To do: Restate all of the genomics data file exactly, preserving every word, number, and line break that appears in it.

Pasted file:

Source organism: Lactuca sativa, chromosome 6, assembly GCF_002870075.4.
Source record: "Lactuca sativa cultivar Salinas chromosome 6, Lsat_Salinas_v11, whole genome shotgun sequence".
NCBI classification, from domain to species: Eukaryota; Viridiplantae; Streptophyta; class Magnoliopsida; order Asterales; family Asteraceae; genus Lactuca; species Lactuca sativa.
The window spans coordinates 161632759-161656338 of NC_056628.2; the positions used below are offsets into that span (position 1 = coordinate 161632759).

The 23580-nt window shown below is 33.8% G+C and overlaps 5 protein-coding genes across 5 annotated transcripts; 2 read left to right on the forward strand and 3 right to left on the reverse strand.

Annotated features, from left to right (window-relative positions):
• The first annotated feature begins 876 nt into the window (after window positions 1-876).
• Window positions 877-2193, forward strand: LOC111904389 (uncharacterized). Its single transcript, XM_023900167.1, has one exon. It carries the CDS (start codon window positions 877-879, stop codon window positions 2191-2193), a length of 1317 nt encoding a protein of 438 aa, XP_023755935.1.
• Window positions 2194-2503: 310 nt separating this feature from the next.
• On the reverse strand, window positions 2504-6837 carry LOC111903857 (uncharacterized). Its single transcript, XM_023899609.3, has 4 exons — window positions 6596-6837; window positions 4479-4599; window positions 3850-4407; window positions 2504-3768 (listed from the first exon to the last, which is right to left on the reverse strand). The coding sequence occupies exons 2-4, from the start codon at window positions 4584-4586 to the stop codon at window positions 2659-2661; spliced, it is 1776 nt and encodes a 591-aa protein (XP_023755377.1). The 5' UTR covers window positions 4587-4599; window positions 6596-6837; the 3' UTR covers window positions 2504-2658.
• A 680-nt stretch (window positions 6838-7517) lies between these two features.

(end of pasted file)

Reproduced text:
Source organism: Lactuca sativa, chromosome 6, assembly GCF_002870075.4.
Source record: "Lactuca sativa cultivar Salinas chromosome 6, Lsat_Salinas_v11, whole genome shotgun sequence".
NCBI classification, from domain to species: Eukaryota; Viridiplantae; Streptophyta; class Magnoliopsida; order Asterales; family Asteraceae; genus Lactuca; species Lactuca sativa.
The window spans coordinates 161632759-161656338 of NC_056628.2; the positions used below are offsets into that span (position 1 = coordinate 161632759).

The 23580-nt window shown below is 33.8% G+C and overlaps 5 protein-coding genes across 5 annotated transcripts; 2 read left to right on the forward strand and 3 right to left on the reverse strand.

Annotated features, from left to right (window-relative positions):
• The first annotated feature begins 876 nt into the window (after window positions 1-876).
• Window positions 877-2193, forward strand: LOC111904389 (uncharacterized). Its single transcript, XM_023900167.1, has one exon. It carries the CDS (start codon window positions 877-879, stop codon window positions 2191-2193), a length of 1317 nt encoding a protein of 438 aa, XP_023755935.1.
• Window positions 2194-2503: 310 nt separating this feature from the next.
• On the reverse strand, window positions 2504-6837 carry LOC111903857 (uncharacterized). Its single transcript, XM_023899609.3, has 4 exons — window positions 6596-6837; window positions 4479-4599; window positions 3850-4407; window positions 2504-3768 (listed from the first exon to the last, which is right to left on the reverse strand). The coding sequence occupies exons 2-4, from the start codon at window positions 4584-4586 to the stop codon at window positions 2659-2661; spliced, it is 1776 nt and encodes a 591-aa protein (XP_023755377.1). The 5' UTR covers window positions 4587-4599; window positions 6596-6837; the 3' UTR covers window positions 2504-2658.
• A 680-nt stretch (window positions 6838-7517) lies between these two features.